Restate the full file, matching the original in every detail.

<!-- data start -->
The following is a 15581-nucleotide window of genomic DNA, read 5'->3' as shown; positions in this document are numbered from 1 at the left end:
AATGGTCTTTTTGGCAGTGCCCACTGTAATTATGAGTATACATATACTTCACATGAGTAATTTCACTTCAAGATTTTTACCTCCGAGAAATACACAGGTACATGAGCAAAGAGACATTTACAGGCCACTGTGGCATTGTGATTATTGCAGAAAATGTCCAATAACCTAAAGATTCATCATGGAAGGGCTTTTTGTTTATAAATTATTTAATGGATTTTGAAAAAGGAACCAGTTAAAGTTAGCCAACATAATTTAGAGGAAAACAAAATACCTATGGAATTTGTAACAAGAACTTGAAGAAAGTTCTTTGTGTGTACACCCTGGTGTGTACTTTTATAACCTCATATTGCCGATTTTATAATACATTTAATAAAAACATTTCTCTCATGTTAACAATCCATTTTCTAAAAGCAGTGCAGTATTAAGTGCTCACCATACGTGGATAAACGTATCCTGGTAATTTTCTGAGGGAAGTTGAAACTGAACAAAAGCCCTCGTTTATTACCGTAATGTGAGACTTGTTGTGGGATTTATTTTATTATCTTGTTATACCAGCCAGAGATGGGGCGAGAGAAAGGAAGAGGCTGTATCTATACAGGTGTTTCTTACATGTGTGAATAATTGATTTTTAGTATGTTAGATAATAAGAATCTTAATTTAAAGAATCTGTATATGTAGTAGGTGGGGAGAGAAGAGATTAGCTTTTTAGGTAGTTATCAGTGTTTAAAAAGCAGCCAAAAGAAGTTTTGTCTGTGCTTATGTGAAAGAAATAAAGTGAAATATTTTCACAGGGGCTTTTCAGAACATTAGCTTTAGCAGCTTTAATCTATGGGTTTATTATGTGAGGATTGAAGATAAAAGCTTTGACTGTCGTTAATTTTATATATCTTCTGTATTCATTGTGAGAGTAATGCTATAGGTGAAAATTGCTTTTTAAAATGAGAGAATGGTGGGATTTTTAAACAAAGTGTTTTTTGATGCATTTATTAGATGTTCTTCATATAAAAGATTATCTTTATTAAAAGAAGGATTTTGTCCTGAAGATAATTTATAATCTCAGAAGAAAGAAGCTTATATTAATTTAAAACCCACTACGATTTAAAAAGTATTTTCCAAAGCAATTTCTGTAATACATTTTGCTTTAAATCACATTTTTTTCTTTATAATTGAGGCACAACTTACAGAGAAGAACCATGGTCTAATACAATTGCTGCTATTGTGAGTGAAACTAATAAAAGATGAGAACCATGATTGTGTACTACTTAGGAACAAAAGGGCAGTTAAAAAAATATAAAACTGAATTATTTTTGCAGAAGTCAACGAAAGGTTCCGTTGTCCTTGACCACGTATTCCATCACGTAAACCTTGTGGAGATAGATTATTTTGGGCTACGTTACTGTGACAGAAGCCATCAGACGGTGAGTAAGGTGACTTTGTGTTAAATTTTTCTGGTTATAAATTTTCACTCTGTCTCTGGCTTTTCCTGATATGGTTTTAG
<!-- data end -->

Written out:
The following is a 15581-nucleotide window of genomic DNA, read 5'->3' as shown; positions in this document are numbered from 1 at the left end:
AATGGTCTTTTTGGCAGTGCCCACTGTAATTATGAGTATACATATACTTCACATGAGTAATTTCACTTCAAGATTTTTACCTCCGAGAAATACACAGGTACATGAGCAAAGAGACATTTACAGGCCACTGTGGCATTGTGATTATTGCAGAAAATGTCCAATAACCTAAAGATTCATCATGGAAGGGCTTTTTGTTTATAAATTATTTAATGGATTTTGAAAAAGGAACCAGTTAAAGTTAGCCAACATAATTTAGAGGAAAACAAAATACCTATGGAATTTGTAACAAGAACTTGAAGAAAGTTCTTTGTGTGTACACCCTGGTGTGTACTTTTATAACCTCATATTGCCGATTTTATAATACATTTAATAAAAACATTTCTCTCATGTTAACAATCCATTTTCTAAAAGCAGTGCAGTATTAAGTGCTCACCATACGTGGATAAACGTATCCTGGTAATTTTCTGAGGGAAGTTGAAACTGAACAAAAGCCCTCGTTTATTACCGTAATGTGAGACTTGTTGTGGGATTTATTTTATTATCTTGTTATACCAGCCAGAGATGGGGCGAGAGAAAGGAAGAGGCTGTATCTATACAGGTGTTTCTTACATGTGTGAATAATTGATTTTTAGTATGTTAGATAATAAGAATCTTAATTTAAAGAATCTGTATATGTAGTAGGTGGGGAGAGAAGAGATTAGCTTTTTAGGTAGTTATCAGTGTTTAAAAAGCAGCCAAAAGAAGTTTTGTCTGTGCTTATGTGAAAGAAATAAAGTGAAATATTTTCACAGGGGCTTTTCAGAACATTAGCTTTAGCAGCTTTAATCTATGGGTTTATTATGTGAGGATTGAAGATAAAAGCTTTGACTGTCGTTAATTTTATATATCTTCTGTATTCATTGTGAGAGTAATGCTATAGGTGAAAATTGCTTTTTAAAATGAGAGAATGGTGGGATTTTTAAACAAAGTGTTTTTTGATGCATTTATTAGATGTTCTTCATATAAAAGATTATCTTTATTAAAAGAAGGATTTTGTCCTGAAGATAATTTATAATCTCAGAAGAAAGAAGCTTATATTAATTTAAAACCCACTACGATTTAAAAAGTATTTTCCAAAGCAATTTCTGTAATACATTTTGCTTTAAATCACATTTTTTTCTTTATAATTGAGGCACAACTTACAGAGAAGAACCATGGTCTAATACAATTGCTGCTATTGTGAGTGAAACTAATAAAAGATGAGAACCATGATTGTGTACTACTTAGGAACAAAAGGGCAGTTAAAAAAATATAAAACTGAATTATTTTTGCAGAAGTCAACGAAAGGTTCCGTTGTCCTTGACCACGTATTCCATCACGTAAACCTTGTGGAGATAGATTATTTTGGGCTACGTTACTGTGACAGAAGCCATCAGACGGTGAGTAAGGTGACTTTGTGTTAAATTTTTCTGGTTATAAATTTTCACTCTGTCTCTGGCTTTTCCTGATATGGTTTTAG